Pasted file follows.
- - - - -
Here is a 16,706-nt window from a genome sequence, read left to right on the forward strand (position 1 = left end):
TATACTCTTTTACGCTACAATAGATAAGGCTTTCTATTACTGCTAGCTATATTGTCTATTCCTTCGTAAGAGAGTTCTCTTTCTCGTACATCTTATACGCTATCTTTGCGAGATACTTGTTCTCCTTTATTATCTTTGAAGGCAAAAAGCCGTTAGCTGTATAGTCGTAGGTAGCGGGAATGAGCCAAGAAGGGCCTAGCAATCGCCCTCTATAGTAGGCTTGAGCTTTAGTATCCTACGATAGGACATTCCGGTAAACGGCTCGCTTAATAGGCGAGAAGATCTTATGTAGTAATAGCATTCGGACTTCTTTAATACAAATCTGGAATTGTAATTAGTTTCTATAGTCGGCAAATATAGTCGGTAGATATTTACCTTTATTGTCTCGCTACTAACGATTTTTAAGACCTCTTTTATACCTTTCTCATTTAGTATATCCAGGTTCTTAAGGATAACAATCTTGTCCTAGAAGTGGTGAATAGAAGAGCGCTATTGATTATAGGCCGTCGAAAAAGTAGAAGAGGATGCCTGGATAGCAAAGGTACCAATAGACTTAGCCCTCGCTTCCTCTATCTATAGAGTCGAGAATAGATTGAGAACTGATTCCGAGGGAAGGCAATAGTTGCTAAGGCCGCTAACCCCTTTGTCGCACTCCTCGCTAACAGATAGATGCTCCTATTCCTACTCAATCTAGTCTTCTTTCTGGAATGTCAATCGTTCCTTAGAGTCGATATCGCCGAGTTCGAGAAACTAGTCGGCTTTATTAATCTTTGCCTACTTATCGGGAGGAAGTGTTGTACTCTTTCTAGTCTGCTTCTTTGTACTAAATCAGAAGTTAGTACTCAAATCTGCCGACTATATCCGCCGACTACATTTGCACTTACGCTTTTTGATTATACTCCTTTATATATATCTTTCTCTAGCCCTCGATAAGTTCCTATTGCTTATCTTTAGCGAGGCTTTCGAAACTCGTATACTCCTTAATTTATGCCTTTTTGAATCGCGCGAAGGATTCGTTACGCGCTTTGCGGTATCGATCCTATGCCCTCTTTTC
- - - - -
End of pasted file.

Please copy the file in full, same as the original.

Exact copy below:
Here is a 16,706-nt window from a genome sequence, read left to right on the forward strand (position 1 = left end):
TATACTCTTTTACGCTACAATAGATAAGGCTTTCTATTACTGCTAGCTATATTGTCTATTCCTTCGTAAGAGAGTTCTCTTTCTCGTACATCTTATACGCTATCTTTGCGAGATACTTGTTCTCCTTTATTATCTTTGAAGGCAAAAAGCCGTTAGCTGTATAGTCGTAGGTAGCGGGAATGAGCCAAGAAGGGCCTAGCAATCGCCCTCTATAGTAGGCTTGAGCTTTAGTATCCTACGATAGGACATTCCGGTAAACGGCTCGCTTAATAGGCGAGAAGATCTTATGTAGTAATAGCATTCGGACTTCTTTAATACAAATCTGGAATTGTAATTAGTTTCTATAGTCGGCAAATATAGTCGGTAGATATTTACCTTTATTGTCTCGCTACTAACGATTTTTAAGACCTCTTTTATACCTTTCTCATTTAGTATATCCAGGTTCTTAAGGATAACAATCTTGTCCTAGAAGTGGTGAATAGAAGAGCGCTATTGATTATAGGCCGTCGAAAAAGTAGAAGAGGATGCCTGGATAGCAAAGGTACCAATAGACTTAGCCCTCGCTTCCTCTATCTATAGAGTCGAGAATAGATTGAGAACTGATTCCGAGGGAAGGCAATAGTTGCTAAGGCCGCTAACCCCTTTGTCGCACTCCTCGCTAACAGATAGATGCTCCTATTCCTACTCAATCTAGTCTTCTTTCTGGAATGTCAATCGTTCCTTAGAGTCGATATCGCCGAGTTCGAGAAACTAGTCGGCTTTATTAATCTTTGCCTACTTATCGGGAGGAAGTGTTGTACTCTTTCTAGTCTGCTTCTTTGTACTAAATCAGAAGTTAGTACTCAAATCTGCCGACTATATCCGCCGACTACATTTGCACTTACGCTTTTTGATTATACTCCTTTATATATATCTTTCTCTAGCCCTCGATAAGTTCCTATTGCTTATCTTTAGCGAGGCTTTCGAAACTCGTATACTCCTTAATTTATGCCTTTTTGAATCGCGCGAAGGATTCGTTACGCGCTTTGCGGTATCGATCCTATGCCCTCTTTTC